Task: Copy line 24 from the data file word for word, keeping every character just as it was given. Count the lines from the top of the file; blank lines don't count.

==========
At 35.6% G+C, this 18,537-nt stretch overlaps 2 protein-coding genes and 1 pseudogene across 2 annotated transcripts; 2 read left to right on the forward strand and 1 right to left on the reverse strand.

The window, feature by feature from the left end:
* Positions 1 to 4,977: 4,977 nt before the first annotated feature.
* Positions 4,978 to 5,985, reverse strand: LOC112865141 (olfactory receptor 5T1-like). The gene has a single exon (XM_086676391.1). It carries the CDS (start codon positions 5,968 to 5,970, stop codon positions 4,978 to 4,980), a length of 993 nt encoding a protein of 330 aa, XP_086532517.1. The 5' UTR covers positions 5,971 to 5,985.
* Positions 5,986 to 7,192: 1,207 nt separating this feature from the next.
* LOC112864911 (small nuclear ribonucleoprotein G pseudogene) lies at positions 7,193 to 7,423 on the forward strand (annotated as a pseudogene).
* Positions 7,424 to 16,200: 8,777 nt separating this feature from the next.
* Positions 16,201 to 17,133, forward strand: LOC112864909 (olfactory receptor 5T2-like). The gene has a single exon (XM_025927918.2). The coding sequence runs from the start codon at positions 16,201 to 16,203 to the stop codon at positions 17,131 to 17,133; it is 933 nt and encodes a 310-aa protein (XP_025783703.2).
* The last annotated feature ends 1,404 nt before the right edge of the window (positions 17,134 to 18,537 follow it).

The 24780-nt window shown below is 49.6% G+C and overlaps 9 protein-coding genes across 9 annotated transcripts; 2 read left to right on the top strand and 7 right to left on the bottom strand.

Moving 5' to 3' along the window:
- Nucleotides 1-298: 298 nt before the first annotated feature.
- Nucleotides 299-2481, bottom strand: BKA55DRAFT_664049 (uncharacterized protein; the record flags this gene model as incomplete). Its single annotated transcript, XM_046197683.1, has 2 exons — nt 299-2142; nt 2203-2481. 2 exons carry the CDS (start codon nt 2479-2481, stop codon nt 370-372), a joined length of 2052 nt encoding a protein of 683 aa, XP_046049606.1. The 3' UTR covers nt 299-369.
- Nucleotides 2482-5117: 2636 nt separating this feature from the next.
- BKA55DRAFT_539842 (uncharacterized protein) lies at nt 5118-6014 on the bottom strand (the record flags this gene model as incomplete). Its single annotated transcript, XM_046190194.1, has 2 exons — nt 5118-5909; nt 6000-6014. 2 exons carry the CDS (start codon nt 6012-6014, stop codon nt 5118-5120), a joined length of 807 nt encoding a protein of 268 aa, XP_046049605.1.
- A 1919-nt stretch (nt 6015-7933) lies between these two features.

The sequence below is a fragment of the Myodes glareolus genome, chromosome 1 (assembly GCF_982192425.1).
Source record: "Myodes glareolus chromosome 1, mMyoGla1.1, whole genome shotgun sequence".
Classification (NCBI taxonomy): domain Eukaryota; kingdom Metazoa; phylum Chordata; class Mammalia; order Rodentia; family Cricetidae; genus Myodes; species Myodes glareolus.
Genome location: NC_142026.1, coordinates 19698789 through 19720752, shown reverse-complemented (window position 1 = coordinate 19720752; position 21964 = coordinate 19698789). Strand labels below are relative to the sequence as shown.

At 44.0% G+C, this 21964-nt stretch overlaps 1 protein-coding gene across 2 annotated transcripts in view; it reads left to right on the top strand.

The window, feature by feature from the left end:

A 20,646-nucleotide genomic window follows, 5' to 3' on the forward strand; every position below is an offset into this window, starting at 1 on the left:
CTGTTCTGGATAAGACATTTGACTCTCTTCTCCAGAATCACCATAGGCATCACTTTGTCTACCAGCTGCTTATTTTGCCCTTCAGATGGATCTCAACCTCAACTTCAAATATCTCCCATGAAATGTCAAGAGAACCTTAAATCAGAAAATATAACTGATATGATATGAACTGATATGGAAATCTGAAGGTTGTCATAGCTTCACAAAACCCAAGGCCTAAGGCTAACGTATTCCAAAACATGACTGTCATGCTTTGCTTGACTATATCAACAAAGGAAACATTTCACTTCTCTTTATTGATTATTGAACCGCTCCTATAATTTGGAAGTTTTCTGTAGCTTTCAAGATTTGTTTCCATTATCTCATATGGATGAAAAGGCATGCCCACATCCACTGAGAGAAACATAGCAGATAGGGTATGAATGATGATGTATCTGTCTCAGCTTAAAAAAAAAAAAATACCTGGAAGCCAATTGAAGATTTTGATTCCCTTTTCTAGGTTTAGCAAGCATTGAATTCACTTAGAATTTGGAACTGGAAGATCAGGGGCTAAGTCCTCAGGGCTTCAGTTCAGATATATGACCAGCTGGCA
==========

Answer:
CTGTTCTGGATAAGACATTTGACTCTCTTCTCCAGAATCACCATAGGCATCACTTTGTCTACCAGCTGCTTATTTTGCCCTTCAGATGGATCTCAACCTCAACTTCAAATATCTCCCATGAAATGTCAAGAGAACCTTAAATCAGAAAATATAACTGATATGATATGAACTGATATGGAAATCTGAAGGTTGTCATAGCTTCACAAAACCCAAGGCCTAAGGCTAACGTATTCCAAAACATGACTGTCATGCTTTGCTTGACTATATCAACAAAGGAAACATTTCACTTCTCTTTATTGATTATTGAACCGCTCCTATAATTTGGAAGTTTTCTGTAGCTTTCAAGATTTGTTTCCATTATCTCATATGGATGAAAAGGCATGCCCACATCCACTGAGAGAAACATAGCAGATAGGGTATGAATGATGATGTATCTGTCTCAGCTTAAAAAAAAAAAAATACCTGGAAGCCAATTGAAGATTTTGATTCCCTTTTCTAGGTTTAGCAAGCATTGAATTCACTTAGAATTTGGAACTGGAAGATCAGGGGCTAAGTCCTCAGGGCTTCAGTTCAGATATATGACCAGCTGGCA